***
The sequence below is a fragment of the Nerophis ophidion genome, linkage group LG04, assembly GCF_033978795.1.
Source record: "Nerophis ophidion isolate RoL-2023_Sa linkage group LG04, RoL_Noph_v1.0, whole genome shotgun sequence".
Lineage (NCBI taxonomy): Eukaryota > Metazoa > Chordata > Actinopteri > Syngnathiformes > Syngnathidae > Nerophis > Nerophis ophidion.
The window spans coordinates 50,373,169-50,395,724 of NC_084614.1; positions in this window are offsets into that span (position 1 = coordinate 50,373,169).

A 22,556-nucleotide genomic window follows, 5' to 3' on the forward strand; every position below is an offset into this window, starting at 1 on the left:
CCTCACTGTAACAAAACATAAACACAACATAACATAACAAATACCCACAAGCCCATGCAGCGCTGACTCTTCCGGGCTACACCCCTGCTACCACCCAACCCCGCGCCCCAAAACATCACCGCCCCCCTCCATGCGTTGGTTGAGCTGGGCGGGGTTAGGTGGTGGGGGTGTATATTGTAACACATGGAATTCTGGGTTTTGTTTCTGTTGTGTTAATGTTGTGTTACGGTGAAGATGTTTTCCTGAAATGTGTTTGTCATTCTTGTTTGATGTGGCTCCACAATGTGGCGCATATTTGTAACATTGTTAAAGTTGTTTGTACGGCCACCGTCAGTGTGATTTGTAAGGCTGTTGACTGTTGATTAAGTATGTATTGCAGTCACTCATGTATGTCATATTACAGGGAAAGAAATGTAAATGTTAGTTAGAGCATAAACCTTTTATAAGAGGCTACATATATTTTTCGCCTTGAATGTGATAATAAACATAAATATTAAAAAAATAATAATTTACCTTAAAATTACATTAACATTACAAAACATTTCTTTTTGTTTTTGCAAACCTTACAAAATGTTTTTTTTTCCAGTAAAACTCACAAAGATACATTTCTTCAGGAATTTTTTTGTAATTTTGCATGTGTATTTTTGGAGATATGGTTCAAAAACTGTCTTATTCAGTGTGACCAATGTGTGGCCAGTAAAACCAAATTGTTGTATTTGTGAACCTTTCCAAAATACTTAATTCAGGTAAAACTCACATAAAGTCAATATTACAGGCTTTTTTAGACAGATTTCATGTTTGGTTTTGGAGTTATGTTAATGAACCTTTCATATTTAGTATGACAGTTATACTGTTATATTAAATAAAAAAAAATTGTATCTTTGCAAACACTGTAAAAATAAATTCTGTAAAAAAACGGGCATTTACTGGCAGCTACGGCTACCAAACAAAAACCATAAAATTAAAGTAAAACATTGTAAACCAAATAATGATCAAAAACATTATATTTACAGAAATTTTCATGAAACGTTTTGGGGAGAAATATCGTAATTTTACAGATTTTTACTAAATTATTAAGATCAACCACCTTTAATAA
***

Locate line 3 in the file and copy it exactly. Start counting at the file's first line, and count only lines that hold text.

Lineage (NCBI taxonomy): Eukaryota > Metazoa > Chordata > Actinopteri > Syngnathiformes > Syngnathidae > Nerophis > Nerophis ophidion.